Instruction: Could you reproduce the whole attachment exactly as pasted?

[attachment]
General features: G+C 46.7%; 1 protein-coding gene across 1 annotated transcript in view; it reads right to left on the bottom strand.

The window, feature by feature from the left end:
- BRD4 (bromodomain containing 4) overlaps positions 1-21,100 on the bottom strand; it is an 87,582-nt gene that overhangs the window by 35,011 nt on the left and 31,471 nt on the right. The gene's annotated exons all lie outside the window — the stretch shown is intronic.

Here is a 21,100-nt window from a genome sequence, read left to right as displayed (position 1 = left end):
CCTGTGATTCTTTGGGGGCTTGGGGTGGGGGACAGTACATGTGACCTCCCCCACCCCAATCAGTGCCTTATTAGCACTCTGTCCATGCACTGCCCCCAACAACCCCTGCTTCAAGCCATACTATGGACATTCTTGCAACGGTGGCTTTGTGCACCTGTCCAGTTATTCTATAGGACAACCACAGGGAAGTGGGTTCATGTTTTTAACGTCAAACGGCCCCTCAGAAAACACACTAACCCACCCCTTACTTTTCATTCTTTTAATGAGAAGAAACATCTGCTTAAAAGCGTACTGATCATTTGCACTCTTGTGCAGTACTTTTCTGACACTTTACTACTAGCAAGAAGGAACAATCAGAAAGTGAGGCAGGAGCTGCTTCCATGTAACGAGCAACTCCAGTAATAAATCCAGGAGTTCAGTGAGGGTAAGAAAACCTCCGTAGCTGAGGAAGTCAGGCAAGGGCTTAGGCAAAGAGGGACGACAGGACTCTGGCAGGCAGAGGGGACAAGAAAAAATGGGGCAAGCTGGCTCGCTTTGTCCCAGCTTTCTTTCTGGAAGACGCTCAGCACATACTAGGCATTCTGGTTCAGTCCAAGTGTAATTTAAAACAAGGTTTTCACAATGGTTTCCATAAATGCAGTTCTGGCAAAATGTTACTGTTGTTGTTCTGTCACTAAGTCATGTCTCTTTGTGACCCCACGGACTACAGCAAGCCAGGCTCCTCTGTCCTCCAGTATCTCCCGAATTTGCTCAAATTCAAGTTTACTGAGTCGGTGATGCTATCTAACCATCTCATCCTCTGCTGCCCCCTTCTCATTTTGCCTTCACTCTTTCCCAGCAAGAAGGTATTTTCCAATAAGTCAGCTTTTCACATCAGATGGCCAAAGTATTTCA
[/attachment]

General features: G+C 46.7%; 1 protein-coding gene across 1 annotated transcript in view; it reads right to left on the bottom strand.

The window, feature by feature from the left end:
- BRD4 (bromodomain containing 4) overlaps positions 1-21,100 on the bottom strand; it is an 87,582-nt gene that overhangs the window by 35,011 nt on the left and 31,471 nt on the right. The gene's annotated exons all lie outside the window — the stretch shown is intronic.

Here is a 21,100-nt window from a genome sequence, read left to right as displayed (position 1 = left end):
CCTGTGATTCTTTGGGGGCTTGGGGTGGGGGACAGTACATGTGACCTCCCCCACCCCAATCAGTGCCTTATTAGCACTCTGTCCATGCACTGCCCCCAACAACCCCTGCTTCAAGCCATACTATGGACATTCTTGCAACGGTGGCTTTGTGCACCTGTCCAGTTATTCTATAGGACAACCACAGGGAAGTGGGTTCATGTTTTTAACGTCAAACGGCCCCTCAGAAAACACACTAACCCACCCCTTACTTTTCATTCTTTTAATGAGAAGAAACATCTGCTTAAAAGCGTACTGATCATTTGCACTCTTGTGCAGTACTTTTCTGACACTTTACTACTAGCAAGAAGGAACAATCAGAAAGTGAGGCAGGAGCTGCTTCCATGTAACGAGCAACTCCAGTAATAAATCCAGGAGTTCAGTGAGGGTAAGAAAACCTCCGTAGCTGAGGAAGTCAGGCAAGGGCTTAGGCAAAGAGGGACGACAGGACTCTGGCAGGCAGAGGGGACAAGAAAAAATGGGGCAAGCTGGCTCGCTTTGTCCCAGCTTTCTTTCTGGAAGACGCTCAGCACATACTAGGCATTCTGGTTCAGTCCAAGTGTAATTTAAAACAAGGTTTTCACAATGGTTTCCATAAATGCAGTTCTGGCAAAATGTTACTGTTGTTGTTCTGTCACTAAGTCATGTCTCTTTGTGACCCCACGGACTACAGCAAGCCAGGCTCCTCTGTCCTCCAGTATCTCCCGAATTTGCTCAAATTCAAGTTTACTGAGTCGGTGATGCTATCTAACCATCTCATCCTCTGCTGCCCCCTTCTCATTTTGCCTTCACTCTTTCCCAGCAAGAAGGTATTTTCCAATAAGTCAGCTTTTCACATCAGATGGCCAAAGTATTTCA